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Farah, M.J. (2000). The neural bases of mental imagery. In M,S. Gazzaniga (Ed), The cognitive neurosciences (2nd ed., 965-974). Cambridge, MA: MIT Press.

Author of the summary: Jim R. Davies, 2000, jim@jimdavies.org

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DeRenzi and Spinnler 1967: People color blind in perception are color blind in mental imagery as well.

Bisiach & Luzzatti 1978: People with hemispherical neglect in perception also have it in imagery.

There are exceptions to the perception/imagery similarity:
Servos & Goodale 1995: an Agnosic patient that could not even distinguish squares and circles in perception did well on mental imagery tasks.

Farah & Peronnet 1989: "...people differ in how fully they engage their early visual representations when generating mental images" and some people are more able to "efferently activate their visual systems than others, and that such people experience especially vivid mental imagery." [p970]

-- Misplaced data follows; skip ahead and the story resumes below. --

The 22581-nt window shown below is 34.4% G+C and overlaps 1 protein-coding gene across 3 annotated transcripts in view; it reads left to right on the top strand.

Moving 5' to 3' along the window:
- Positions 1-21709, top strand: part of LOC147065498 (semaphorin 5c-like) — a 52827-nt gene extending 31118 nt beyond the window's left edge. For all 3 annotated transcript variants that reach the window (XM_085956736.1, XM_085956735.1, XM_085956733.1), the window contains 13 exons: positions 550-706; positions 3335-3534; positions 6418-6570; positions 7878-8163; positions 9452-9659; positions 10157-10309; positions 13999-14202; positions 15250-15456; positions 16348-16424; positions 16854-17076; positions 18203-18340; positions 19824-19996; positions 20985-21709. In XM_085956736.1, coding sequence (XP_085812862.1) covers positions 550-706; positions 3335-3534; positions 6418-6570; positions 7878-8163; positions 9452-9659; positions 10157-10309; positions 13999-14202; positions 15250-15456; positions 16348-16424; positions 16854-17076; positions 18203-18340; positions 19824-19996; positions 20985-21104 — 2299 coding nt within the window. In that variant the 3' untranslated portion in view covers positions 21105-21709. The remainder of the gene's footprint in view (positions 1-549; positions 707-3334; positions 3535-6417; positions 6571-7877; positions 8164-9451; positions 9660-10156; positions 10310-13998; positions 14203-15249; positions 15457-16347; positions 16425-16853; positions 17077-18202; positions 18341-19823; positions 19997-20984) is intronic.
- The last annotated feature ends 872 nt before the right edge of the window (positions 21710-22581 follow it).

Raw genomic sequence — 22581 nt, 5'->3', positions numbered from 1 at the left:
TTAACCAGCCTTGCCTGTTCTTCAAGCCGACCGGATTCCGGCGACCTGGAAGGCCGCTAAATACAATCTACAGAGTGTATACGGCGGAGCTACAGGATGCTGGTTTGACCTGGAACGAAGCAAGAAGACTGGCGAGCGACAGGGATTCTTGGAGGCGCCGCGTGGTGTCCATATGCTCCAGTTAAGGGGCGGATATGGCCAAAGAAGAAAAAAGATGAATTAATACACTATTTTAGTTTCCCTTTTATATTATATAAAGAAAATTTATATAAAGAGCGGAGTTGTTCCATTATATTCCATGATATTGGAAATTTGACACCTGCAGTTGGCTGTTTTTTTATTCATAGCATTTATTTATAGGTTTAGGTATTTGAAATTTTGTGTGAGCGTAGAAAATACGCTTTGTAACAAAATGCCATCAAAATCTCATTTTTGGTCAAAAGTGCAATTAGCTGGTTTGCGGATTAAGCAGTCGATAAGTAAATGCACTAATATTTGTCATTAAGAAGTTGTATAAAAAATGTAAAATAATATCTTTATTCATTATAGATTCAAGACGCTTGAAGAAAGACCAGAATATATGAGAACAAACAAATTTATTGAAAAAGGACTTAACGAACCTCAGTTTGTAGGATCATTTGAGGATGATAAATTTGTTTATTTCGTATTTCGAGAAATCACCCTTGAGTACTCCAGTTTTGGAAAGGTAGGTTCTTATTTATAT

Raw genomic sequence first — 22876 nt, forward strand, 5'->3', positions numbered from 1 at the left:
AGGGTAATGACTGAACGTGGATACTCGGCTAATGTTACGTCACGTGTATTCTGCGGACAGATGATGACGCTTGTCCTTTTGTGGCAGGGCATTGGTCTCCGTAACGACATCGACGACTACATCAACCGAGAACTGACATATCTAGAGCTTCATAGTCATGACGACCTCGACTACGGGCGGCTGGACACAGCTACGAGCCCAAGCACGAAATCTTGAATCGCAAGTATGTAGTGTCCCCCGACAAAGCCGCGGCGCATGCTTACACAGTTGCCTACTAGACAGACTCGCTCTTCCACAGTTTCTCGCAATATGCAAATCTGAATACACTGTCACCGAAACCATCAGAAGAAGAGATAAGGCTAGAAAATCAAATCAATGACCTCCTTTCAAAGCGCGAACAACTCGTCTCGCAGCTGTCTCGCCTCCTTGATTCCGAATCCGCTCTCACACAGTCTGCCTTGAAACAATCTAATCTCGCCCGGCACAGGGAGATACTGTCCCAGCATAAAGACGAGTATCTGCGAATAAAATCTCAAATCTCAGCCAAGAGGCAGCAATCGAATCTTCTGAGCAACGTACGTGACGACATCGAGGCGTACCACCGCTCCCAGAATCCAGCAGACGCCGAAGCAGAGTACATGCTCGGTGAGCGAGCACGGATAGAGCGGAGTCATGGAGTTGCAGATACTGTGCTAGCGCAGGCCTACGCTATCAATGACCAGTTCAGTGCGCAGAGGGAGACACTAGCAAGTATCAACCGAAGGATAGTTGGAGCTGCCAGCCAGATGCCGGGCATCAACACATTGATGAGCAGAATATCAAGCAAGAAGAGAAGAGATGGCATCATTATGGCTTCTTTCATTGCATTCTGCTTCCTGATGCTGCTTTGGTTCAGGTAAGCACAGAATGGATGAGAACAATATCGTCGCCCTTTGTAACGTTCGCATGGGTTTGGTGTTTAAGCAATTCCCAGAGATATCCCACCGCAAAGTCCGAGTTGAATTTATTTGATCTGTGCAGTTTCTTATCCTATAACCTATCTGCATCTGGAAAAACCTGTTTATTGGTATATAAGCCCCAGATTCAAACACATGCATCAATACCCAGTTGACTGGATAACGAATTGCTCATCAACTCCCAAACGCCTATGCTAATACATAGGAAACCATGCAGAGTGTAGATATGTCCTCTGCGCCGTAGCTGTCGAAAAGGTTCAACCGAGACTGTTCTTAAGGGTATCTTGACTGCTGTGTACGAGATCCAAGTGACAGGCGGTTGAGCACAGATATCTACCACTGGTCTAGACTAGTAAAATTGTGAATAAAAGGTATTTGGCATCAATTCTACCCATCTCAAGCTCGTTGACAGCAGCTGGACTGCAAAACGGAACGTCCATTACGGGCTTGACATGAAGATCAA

[p972] "Beginning at the retina, this processing passes through various intermediate representations in the LGN and occipital cortex that roughly preserve the spatial mapping of the retina, then culminates with relatively abstract representations of object appearance and location in temporal and parietal cortices."

Activating visual representations top down is image generation.

One can think about familiar objects without visualizing them. This suggests that imagery requires the intervention of "a seperate, attention-demanding process..."

Summary author's notes:

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Last modified: Thu Apr 15 11:07:19 EDT 1999